Figure 3 demonstrates the flexible EWOD microlens and its compatibility with curved surfaces. Figure 3a shows the thin PDMS substrate after it is deposited with aluminum electrode, SU-8 dielectric and Teflon hydrophobic coating. Figure 3b,c shows the EWOD lens wrapped onto a cylinder and an eyeglass, respectively. The aperture (circular opening on the substrate) is 2 mm in diameter and the diameter of the PDMS chamber is around 8 mm. The PDMS lens structure exhibits excellent flexibility and transparency.
3. Results and Discussion
3.1. Experiment Results
The shape change of the droplet within the microlens is monitored by a goniometer (OCA 15+, DataPhysics Instruments Inc., Filderstadt, Germany). Figure 4 shows the cross-section images of the silicone oil droplet when the applied voltage, 500 Hz Alternating Current (AC), varies between 0 and 100 V. The volume of the oil droplet is 54 µL. When the voltage increases, the effective surface energy on the substrate increases, and thus the substrate turns more hydrophilic. Therefore, the water squeezes the oil droplet, reducing the radius of curvature (R) of the oil-water interface. The focal length is thus to decrease with increasing voltages.
The focal length of the lens was measured on both a flat and a curved transparent surface. The curved surface, which is the eyeglass in Figure 3c, has zero optical power. Figure 5 shows the focal length f versus the applied voltage. On both substrates, the focal length varies in a similar trend with increasing voltages; however the lens has a slightly longer focal on the curved surface. The possible source of the focal length change will be discussed in Section 3.2. The resolving power of the lens is measured by imaging a 1951 United States Air Force (USAF) resolution test chart and the smallest features to resolve were 25.39 line pairs per mm.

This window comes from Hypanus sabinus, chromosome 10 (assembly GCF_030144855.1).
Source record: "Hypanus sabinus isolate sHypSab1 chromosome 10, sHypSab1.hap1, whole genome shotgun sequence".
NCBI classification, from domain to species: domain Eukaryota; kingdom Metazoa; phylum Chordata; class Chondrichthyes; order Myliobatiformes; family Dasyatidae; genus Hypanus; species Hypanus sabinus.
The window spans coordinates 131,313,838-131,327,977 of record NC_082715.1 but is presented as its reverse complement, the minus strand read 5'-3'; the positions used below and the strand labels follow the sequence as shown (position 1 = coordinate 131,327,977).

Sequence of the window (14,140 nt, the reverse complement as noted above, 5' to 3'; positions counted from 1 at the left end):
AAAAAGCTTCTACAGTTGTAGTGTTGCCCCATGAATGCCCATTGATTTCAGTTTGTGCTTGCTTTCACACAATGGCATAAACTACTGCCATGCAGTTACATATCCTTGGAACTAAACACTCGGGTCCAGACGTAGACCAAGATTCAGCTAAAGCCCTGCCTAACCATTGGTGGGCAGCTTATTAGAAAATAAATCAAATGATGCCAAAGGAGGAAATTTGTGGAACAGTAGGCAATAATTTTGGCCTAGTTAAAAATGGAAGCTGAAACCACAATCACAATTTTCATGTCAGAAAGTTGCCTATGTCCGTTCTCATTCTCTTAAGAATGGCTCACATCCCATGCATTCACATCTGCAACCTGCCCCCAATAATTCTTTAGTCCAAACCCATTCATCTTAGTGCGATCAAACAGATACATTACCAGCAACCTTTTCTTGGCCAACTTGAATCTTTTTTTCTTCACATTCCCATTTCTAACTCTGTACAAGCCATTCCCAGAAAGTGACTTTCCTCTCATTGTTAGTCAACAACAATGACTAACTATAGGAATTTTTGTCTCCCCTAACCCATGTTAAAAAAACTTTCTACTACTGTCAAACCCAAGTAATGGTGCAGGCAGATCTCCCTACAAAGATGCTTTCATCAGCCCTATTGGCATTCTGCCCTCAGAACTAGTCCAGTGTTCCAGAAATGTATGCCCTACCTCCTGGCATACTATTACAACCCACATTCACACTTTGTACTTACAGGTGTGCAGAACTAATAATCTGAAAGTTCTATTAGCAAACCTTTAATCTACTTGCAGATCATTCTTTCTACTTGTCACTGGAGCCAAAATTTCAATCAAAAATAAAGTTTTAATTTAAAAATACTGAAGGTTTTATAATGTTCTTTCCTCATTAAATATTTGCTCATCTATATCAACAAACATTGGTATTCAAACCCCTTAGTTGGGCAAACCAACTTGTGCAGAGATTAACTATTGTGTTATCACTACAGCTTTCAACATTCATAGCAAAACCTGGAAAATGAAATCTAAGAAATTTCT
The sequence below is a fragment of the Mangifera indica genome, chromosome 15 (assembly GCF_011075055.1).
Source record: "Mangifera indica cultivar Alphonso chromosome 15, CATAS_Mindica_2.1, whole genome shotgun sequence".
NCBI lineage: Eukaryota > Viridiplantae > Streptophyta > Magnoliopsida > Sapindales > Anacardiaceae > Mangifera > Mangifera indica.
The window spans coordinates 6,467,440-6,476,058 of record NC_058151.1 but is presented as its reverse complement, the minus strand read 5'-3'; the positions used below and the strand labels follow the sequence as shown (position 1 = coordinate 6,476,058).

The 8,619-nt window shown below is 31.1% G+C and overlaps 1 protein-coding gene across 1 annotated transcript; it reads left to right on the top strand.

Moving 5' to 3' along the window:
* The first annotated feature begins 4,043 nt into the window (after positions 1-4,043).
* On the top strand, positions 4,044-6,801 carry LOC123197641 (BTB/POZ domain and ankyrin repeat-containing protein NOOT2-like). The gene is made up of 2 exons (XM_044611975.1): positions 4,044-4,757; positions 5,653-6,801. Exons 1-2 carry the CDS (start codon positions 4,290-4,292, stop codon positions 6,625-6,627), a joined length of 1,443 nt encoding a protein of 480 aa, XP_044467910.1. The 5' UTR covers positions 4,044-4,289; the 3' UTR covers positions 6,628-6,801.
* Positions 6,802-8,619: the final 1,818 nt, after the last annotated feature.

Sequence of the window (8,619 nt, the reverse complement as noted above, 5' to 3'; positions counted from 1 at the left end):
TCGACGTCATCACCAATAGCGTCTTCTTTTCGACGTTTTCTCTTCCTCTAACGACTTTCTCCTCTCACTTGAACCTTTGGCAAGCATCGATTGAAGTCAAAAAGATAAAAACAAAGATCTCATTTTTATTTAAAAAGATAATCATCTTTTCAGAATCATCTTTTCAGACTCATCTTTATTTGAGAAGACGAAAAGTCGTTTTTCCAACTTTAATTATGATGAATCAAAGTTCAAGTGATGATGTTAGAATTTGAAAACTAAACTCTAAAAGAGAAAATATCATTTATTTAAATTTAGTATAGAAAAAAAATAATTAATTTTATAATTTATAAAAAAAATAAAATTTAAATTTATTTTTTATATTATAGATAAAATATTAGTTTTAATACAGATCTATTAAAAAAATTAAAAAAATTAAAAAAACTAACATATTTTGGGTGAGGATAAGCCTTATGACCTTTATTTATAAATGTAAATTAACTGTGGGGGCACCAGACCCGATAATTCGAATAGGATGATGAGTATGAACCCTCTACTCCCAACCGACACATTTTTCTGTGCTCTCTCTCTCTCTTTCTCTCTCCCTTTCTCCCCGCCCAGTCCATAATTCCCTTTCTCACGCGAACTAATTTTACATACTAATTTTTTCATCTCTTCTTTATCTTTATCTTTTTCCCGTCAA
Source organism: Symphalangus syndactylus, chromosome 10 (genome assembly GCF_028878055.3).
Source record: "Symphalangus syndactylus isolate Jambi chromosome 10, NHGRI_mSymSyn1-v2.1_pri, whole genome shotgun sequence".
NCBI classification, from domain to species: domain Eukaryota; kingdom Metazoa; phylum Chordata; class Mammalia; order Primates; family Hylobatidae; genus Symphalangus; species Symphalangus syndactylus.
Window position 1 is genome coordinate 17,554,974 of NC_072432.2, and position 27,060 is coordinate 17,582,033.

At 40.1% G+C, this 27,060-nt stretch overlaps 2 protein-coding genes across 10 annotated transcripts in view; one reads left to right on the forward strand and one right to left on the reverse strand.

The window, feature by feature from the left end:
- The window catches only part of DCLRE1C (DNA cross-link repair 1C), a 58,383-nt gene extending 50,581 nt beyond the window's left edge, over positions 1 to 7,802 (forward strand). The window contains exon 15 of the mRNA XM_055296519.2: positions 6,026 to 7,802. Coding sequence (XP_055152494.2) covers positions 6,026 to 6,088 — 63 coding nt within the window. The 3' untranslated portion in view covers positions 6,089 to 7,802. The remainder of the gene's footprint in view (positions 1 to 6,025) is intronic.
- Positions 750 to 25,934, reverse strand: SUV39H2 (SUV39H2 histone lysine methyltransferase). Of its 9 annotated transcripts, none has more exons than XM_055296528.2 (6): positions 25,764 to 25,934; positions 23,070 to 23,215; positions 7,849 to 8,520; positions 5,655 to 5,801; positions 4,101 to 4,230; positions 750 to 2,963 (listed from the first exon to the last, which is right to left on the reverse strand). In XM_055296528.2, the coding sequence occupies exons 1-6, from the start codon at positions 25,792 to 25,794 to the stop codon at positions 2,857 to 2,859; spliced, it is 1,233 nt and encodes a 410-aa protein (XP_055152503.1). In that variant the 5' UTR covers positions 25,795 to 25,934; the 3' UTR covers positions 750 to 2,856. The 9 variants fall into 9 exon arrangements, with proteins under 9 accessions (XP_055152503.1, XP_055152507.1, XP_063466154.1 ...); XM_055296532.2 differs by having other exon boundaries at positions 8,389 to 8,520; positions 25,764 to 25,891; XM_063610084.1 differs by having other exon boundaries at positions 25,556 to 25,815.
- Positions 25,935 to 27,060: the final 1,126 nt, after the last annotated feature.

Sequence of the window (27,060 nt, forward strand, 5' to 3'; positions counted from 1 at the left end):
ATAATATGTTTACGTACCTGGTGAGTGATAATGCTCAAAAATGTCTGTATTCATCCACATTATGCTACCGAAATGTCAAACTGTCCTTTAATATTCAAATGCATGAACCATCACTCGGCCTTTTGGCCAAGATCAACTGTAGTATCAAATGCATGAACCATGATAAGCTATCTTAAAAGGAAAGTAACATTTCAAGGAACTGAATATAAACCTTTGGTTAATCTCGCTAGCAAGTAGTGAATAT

3.2. Discussion of Focal Length Change
As shown in Figure 5, the liquid microlens exhibits slightly longer focal length on a curved surface than that on a flat surface. The change could have two sources: (1) the oil droplet forms a different shape on the curved PDMS substrate; (2) the curved PDMS substrate changes the overall optical power of the system. Based on the current fabrication process, the microlens cannot be wrapped onto a curved substrate that has comparable radius of curvature to that of the oil droplet. In other words, the curved substrate has a much larger radius compared to the liquid lens. Therefore, it is reasonable to assume that the shape of the oil droplet did not change much when the microlens was wrapped onto the curved surface.
Next, we consider the effect of the optical power of the curved PDMS substrate. Figure 6a illustrates the optical system when the microlens is on curved surface. The water-oil interface has a focal length f1 = 38 mm. The curved PDMS substrate functions as a diverging lens with focal length f2 = −426 mm. By lensmakers’ formula, the overall focal length is calculated by: